Opened in November 1994, the Eurostar will soon be celebrating its 20 year anniversary of carrying passengers between London, Paris and Brussels.
Opened in November 1994, the Eurostar will soon be celebrating its 20 year anniversary of carrying passengers between London, Paris and Brussels. Currently featuring Britain’s only high speed rail line, it can get you from London to Paris in two and a half hours and to Brussels in just over two hours.
There are three different classes, Standard, Standard Premier and Business Premier and I was lucky enough to be offered tickets on both Standard and Standard Premier. They also connect, via Thalys and ICE, to a number of other locations in France, Belgium, Germany and the Netherlands.
Before you board
The ticket I was offered was their earliest ticket on a Tuesday so having travelled down from Scotland I found it necessary to stay over the night before. Thankfully there are plenty of hotels (and hostels for the budget traveller) close to St Pancras International and this is easy enough.
I would personally recommend getting the earliest train as it means you have more time to spend in your destination and reduces how much you might need to spend on accommodation. St Pancras International features 24 hour cafes so there is plenty to keep you going for that 6am check-in.
After you have checked in you are required to go through baggage scans – similar to airports. You are allowed liquids but try and make sure you do not pack any sharp items.
There are also passport controls at the Eurostar terminal as the UK is not part of the Schengen Agreement and therefore passports (or identity cards for French nationals) are necessary to travel on the service.
The terminal itself has a few cafes and bars and a bookshop. It is very spacious and modern so if you tend to arrive early for journeys there is enough space to relax before boarding.
From the exterior the trains do appear slightly aged but they have comfortable seats inside and plug sockets for charging your phone. If you reckon you will need to charge your phone and have pre-booked seats I would suggest sitting on the right hand side as the sockets on the left use European sockets. Boarding is very quick and the staff are helpful if you need a hand getting to your seat or storing your luggage.
In case of delay
During the journey you are only in the channel tunnel for twenty minutes so if you are nervous about this kind of thing it shouldn’t be a massive issue. You also, amazingly, still get a phone signal in the tunnel.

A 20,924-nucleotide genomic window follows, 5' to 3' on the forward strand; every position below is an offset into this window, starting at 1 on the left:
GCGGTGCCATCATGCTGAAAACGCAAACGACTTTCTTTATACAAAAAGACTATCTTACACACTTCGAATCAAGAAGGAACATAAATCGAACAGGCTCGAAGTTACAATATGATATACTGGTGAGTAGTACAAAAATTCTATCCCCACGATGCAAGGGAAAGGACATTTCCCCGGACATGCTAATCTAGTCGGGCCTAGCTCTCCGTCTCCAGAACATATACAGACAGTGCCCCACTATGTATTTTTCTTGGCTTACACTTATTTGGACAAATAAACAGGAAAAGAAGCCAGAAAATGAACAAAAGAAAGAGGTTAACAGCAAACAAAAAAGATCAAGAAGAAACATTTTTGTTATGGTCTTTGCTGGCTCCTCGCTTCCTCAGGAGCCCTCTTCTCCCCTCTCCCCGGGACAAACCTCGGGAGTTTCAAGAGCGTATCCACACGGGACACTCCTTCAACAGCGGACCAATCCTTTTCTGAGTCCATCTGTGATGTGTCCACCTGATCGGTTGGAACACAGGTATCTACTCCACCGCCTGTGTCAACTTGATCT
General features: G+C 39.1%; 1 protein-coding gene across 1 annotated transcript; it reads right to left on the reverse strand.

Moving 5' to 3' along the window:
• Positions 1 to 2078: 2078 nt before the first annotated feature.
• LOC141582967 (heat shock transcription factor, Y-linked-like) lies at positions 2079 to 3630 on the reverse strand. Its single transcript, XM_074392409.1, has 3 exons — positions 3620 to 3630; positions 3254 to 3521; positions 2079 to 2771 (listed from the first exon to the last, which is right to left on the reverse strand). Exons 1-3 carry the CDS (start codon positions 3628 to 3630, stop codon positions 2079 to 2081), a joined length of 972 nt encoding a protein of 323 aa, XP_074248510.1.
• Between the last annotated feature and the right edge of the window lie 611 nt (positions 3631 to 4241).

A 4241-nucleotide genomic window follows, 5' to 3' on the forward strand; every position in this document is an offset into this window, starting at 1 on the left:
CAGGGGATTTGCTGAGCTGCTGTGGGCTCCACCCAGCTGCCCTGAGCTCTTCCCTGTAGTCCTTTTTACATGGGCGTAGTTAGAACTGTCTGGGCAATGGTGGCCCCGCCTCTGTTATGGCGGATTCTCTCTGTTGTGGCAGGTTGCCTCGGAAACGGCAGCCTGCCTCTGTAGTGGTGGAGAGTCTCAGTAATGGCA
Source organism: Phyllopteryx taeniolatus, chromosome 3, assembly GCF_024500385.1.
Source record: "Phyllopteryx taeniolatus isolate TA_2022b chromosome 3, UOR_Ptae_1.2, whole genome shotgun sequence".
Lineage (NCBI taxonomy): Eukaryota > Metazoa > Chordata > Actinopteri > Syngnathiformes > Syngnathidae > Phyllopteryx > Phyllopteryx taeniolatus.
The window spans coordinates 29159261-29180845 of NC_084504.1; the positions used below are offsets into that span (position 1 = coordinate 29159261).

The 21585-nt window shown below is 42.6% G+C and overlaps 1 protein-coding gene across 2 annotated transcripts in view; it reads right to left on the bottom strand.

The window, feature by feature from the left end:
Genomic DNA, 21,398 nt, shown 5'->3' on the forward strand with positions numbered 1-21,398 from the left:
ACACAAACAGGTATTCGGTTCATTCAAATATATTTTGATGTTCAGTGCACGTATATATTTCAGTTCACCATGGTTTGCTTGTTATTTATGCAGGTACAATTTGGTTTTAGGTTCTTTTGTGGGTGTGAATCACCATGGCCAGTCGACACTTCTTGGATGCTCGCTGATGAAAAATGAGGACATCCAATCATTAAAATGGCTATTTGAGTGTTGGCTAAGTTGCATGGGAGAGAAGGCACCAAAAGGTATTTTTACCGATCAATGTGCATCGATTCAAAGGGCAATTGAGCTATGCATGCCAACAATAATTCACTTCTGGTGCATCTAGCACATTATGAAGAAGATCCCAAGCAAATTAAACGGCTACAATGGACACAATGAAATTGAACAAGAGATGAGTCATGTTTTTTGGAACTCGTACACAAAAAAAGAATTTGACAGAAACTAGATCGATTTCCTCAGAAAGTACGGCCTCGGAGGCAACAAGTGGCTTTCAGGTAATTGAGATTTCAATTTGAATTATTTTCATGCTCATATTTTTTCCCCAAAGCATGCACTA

The train arrived slightly early at Brussels Zuid/Midi. The Eurostar terminal at Brussels is right next to the main platforms making connections very smooth and easy. I was initially worried as my connection to Cologne was only twenty minutes after arrival however it only took five minutes from one train to the other and the Eurostar has a good record for arriving on time.
Nevertheless I would suggest you give yourself about an hour as there can be the odd delay.
On the return journey I was given a Standard Premier ticket and this is something I would definitely recommend for those who are willing to spend a little extra.
You get a free meal on board that consists of either a cheeseboard or prawn salad, some bread, a choice between soft drinks and alcohol, water, a dessert, tea and coffee, and a small hazelnut sweet for after (this was absolutely delicious and a few other passengers requested more).
A worthwhile investment
There is also a wider seat pitch, luxuriously comfortable seats and the choice between a solo or double seat. There are free magazines for passenger use including Time, the Economist and the Spectator and there’s even a posher toilet.
As far as Premier travel goes, the service on Eurostar is top-notch and I am still amazed they have a class higher than this. It is the on-board staff that truly make Standard Premier what it is.
The ‘in-train’ magazine provided is also worth a mention. It contains a mixture of British and French popular culture and has a fascinating feature where they send one person from Paris and one person from London on a date with each other. If you ever have to travel on the Eurostar regularly this will become your guilty pleasure.
If you live in London or within good commuting distance I would definitely recommend the Eurostar service. It is not much longer than a flight and in many ways is far more comfortable and you get great views almost the entire way to your destination.
Book in advance and a return journey will only cost you £69. I did feel, however, that travelling down from Scotland made it far more expensive so if you live quite a bit away from London it would probably be cheaper – and certainly much quicker – to fly.
Standard Premier will set you back an extra £60 for a return journey but it is worth it.
What do you think of the Eurostar? Have your say in the comments section below.
Image: Herbert Ortner / Wikimedia Commons